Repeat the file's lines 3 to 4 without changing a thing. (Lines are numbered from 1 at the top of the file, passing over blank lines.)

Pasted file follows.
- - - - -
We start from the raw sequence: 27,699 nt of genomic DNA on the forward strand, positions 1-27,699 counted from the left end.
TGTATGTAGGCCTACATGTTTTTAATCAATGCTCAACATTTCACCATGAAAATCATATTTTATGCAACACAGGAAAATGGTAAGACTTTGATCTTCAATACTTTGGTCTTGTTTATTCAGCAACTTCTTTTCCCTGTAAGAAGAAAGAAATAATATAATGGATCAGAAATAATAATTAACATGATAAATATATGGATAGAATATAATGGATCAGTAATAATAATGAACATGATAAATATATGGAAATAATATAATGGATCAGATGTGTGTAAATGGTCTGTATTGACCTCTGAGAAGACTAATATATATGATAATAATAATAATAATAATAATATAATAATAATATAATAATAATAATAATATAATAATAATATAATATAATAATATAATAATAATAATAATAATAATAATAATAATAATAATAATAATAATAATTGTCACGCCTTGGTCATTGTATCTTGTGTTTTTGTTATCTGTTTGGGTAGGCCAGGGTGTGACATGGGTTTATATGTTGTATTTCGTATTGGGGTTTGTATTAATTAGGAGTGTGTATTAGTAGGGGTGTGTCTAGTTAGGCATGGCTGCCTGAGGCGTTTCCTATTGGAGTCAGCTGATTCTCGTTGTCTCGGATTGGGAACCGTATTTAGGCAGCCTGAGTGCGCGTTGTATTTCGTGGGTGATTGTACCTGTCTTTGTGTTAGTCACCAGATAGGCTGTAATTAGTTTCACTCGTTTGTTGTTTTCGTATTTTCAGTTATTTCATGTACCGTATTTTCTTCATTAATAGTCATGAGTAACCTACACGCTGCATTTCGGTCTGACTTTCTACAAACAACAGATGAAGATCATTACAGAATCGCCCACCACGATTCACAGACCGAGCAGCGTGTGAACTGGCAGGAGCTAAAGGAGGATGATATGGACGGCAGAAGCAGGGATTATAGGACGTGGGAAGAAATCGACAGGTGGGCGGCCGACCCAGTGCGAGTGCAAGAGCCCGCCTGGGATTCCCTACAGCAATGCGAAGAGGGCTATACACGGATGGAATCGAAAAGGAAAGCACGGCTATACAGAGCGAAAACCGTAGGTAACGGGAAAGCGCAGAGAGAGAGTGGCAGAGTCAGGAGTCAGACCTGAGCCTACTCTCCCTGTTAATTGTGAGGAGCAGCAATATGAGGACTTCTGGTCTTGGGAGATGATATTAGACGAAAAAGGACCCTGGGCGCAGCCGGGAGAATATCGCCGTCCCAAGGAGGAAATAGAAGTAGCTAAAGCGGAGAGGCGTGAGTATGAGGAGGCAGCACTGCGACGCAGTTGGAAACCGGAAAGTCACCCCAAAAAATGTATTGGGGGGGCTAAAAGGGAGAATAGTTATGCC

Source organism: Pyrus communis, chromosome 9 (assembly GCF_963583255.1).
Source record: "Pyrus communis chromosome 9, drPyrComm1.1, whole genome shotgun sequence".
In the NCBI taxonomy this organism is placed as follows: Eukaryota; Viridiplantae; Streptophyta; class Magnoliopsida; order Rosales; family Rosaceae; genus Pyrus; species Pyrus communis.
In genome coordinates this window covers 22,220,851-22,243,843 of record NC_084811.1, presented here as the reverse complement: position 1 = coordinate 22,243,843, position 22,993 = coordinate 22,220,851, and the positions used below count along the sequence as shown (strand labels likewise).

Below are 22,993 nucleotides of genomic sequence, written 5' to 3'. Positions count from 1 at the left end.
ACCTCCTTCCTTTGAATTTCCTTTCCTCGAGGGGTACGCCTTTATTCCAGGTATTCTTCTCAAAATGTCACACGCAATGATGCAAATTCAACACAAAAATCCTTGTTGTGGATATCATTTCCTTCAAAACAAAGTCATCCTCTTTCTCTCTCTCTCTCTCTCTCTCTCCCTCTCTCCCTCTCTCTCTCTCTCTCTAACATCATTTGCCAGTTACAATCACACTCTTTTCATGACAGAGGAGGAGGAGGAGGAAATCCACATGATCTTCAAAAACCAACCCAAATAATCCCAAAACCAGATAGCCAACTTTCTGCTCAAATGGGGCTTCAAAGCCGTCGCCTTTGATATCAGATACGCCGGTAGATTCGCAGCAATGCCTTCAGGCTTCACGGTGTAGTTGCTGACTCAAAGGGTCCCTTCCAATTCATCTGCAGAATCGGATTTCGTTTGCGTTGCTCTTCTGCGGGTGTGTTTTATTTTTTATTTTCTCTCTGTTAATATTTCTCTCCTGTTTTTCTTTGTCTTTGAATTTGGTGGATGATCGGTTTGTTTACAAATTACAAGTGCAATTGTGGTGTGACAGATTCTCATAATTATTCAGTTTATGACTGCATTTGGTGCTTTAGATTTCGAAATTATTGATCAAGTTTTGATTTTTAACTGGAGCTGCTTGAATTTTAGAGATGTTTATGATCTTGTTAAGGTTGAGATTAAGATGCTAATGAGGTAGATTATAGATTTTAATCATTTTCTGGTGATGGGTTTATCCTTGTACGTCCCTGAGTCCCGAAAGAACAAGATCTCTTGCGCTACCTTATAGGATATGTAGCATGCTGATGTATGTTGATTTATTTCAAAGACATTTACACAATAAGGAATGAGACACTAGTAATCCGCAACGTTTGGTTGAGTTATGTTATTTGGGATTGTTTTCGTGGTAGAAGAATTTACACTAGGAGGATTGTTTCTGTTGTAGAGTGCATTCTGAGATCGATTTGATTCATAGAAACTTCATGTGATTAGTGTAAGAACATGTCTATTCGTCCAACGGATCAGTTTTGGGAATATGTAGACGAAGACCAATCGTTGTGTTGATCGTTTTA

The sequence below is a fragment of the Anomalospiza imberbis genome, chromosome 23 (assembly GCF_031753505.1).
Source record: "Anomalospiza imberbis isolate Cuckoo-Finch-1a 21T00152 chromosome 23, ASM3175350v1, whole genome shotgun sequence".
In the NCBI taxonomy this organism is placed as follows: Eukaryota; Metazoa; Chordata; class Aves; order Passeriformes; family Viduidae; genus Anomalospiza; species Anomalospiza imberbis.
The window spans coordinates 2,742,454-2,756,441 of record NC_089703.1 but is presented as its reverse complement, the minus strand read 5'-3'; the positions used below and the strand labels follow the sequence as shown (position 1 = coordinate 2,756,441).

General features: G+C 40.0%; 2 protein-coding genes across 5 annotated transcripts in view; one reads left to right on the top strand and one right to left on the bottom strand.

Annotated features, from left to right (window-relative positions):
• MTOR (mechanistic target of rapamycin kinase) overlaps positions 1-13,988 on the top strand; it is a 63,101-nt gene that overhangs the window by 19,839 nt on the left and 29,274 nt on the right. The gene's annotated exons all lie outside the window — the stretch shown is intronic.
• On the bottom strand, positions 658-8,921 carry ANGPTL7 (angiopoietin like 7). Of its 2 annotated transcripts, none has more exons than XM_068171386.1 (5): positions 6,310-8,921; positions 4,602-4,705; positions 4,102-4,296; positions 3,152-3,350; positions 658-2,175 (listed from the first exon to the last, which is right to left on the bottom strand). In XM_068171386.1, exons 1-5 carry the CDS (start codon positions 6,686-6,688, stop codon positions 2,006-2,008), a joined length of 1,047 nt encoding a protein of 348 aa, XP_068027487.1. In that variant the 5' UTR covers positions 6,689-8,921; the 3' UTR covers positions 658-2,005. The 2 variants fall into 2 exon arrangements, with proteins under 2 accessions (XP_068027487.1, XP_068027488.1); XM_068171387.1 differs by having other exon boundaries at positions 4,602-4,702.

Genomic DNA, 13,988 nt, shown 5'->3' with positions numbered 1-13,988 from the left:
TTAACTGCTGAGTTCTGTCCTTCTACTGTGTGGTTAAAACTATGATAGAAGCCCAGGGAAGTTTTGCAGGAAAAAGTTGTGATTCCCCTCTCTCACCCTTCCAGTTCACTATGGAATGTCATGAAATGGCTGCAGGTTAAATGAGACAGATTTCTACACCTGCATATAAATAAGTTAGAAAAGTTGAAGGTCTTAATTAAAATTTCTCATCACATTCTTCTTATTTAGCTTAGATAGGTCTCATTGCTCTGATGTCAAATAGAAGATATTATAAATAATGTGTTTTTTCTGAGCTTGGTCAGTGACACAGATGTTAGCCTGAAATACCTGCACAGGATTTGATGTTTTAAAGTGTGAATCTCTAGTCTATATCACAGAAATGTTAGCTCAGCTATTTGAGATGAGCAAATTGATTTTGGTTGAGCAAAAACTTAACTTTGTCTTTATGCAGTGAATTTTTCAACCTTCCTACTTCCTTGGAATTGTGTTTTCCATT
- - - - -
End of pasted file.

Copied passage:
Source organism: Pyrus communis, chromosome 9 (assembly GCF_963583255.1).
Source record: "Pyrus communis chromosome 9, drPyrComm1.1, whole genome shotgun sequence".